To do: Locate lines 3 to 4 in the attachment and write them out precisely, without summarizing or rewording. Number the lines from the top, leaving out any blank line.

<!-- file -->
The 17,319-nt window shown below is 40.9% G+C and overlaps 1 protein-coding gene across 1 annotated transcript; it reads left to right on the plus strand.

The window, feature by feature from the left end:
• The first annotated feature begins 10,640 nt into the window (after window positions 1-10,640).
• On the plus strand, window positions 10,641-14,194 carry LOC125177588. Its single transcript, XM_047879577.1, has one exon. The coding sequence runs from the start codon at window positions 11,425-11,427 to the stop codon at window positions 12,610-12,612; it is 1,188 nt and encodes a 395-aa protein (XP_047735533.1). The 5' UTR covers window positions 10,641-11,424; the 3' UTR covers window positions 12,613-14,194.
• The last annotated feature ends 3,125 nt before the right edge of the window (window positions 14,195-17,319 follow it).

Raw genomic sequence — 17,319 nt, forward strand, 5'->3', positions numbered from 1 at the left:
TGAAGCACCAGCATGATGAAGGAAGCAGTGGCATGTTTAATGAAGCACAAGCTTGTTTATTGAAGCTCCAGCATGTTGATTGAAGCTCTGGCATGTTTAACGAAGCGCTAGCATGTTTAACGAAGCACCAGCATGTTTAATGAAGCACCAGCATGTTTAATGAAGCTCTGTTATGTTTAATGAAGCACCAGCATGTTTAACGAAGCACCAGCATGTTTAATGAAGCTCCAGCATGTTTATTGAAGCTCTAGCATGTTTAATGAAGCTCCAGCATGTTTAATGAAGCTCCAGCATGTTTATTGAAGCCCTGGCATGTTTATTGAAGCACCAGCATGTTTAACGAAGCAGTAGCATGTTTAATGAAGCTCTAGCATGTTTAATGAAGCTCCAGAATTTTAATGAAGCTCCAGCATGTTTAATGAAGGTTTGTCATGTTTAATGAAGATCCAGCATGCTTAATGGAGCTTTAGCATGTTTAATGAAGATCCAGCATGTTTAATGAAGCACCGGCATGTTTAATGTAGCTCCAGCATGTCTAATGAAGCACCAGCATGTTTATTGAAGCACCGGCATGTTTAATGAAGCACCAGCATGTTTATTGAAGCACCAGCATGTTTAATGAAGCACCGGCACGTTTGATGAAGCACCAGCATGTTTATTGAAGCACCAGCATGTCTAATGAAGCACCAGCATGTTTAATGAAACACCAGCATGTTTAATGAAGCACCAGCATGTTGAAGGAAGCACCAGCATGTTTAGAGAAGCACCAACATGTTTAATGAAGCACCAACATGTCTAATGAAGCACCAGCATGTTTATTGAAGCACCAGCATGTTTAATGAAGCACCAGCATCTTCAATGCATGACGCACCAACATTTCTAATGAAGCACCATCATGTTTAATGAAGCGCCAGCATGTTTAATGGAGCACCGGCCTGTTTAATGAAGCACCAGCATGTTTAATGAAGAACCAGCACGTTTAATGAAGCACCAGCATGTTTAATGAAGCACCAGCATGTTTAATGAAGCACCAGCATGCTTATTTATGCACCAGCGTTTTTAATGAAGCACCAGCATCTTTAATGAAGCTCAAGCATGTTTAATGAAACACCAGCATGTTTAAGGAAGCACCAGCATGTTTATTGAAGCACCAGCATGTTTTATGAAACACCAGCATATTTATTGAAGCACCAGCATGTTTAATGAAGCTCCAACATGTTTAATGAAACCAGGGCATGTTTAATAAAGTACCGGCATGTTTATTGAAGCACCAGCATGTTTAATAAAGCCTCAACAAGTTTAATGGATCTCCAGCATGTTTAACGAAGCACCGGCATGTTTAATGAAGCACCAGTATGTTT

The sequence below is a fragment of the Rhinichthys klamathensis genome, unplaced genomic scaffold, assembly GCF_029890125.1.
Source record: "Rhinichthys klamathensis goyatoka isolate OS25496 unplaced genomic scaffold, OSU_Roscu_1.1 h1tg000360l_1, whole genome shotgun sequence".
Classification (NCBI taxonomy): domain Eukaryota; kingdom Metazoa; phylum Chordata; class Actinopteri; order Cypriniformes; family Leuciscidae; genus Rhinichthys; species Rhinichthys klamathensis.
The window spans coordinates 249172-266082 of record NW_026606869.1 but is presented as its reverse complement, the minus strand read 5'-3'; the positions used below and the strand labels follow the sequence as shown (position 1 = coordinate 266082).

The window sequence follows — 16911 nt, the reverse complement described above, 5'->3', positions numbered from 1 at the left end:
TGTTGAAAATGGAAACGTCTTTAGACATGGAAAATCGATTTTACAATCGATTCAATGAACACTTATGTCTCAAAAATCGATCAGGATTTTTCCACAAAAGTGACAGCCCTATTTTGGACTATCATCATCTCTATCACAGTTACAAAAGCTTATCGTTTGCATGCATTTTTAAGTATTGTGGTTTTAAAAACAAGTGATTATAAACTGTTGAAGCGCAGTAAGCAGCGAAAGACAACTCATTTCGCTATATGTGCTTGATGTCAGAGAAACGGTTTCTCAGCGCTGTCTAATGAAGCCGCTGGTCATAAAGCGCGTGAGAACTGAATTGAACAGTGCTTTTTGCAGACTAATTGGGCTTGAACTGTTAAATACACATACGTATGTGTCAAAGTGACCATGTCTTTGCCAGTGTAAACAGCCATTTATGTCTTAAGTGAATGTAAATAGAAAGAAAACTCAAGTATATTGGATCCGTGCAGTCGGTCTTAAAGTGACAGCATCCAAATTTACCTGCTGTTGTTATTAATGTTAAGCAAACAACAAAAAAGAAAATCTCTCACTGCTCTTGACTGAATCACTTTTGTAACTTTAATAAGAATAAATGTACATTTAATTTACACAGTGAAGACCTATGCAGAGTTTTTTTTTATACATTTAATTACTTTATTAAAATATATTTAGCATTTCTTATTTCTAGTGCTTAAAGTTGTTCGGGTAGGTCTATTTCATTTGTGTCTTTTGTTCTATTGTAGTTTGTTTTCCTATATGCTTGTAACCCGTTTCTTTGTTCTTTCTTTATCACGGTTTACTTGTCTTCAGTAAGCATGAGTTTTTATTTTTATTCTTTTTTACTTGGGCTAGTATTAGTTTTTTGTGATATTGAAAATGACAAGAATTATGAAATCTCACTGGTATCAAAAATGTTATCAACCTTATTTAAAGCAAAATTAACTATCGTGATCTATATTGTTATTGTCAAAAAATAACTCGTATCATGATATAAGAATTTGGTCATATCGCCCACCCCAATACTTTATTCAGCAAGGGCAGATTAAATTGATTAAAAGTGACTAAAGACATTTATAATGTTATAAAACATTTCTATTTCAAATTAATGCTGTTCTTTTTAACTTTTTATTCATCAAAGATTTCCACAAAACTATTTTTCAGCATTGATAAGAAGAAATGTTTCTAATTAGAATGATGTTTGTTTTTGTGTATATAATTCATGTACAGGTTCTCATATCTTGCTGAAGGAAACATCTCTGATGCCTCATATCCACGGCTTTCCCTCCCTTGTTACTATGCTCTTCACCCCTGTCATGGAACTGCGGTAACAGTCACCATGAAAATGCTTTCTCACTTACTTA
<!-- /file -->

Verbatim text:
• The first annotated feature begins 10,640 nt into the window (after window positions 1-10,640).
• On the plus strand, window positions 10,641-14,194 carry LOC125177588. Its single transcript, XM_047879577.1, has one exon. The coding sequence runs from the start codon at window positions 11,425-11,427 to the stop codon at window positions 12,610-12,612; it is 1,188 nt and encodes a 395-aa protein (XP_047735533.1). The 5' UTR covers window positions 10,641-11,424; the 3' UTR covers window positions 12,613-14,194.